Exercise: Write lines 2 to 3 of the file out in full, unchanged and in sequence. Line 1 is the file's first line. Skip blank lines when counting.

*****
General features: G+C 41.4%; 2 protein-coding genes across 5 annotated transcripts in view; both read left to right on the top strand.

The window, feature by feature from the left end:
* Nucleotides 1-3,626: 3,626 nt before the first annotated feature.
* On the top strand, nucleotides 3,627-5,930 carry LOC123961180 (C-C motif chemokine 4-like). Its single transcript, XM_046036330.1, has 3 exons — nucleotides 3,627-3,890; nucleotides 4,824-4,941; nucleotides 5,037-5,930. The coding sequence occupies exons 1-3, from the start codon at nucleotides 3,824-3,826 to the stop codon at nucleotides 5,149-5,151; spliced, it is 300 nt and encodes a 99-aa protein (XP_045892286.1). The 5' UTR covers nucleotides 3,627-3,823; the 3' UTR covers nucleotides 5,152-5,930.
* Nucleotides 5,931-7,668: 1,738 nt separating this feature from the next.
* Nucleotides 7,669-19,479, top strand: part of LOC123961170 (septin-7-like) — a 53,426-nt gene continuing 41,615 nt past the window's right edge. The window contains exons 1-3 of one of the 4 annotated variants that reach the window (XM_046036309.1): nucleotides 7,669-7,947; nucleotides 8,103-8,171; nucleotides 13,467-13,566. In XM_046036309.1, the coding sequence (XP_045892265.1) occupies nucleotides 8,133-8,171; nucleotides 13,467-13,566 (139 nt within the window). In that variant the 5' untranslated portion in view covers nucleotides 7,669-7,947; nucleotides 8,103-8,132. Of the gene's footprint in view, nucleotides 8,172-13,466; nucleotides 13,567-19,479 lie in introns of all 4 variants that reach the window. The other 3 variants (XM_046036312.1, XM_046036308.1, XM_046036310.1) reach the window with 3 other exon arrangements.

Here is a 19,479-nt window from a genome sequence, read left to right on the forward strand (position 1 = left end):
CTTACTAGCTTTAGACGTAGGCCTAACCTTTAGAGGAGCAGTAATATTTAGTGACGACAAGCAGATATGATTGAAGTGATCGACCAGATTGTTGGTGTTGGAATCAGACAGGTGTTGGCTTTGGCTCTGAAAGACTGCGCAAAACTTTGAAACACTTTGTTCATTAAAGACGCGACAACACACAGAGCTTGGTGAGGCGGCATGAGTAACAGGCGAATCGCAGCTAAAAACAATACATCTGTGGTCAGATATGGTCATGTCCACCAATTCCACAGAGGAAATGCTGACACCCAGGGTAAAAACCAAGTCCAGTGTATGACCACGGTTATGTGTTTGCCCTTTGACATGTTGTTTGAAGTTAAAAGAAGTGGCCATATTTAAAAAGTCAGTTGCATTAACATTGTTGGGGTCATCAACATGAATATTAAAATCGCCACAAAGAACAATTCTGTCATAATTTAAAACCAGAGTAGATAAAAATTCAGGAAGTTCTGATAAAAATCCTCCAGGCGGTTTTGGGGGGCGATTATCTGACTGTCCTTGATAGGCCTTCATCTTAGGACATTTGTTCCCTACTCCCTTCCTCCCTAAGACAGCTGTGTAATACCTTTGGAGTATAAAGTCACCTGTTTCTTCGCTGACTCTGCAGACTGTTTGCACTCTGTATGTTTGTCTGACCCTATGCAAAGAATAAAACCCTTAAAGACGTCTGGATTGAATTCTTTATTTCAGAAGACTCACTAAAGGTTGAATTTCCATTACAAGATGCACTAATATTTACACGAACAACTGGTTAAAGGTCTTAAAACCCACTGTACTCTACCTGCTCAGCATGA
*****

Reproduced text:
The window, feature by feature from the left end:
* Nucleotides 1-3,626: 3,626 nt before the first annotated feature.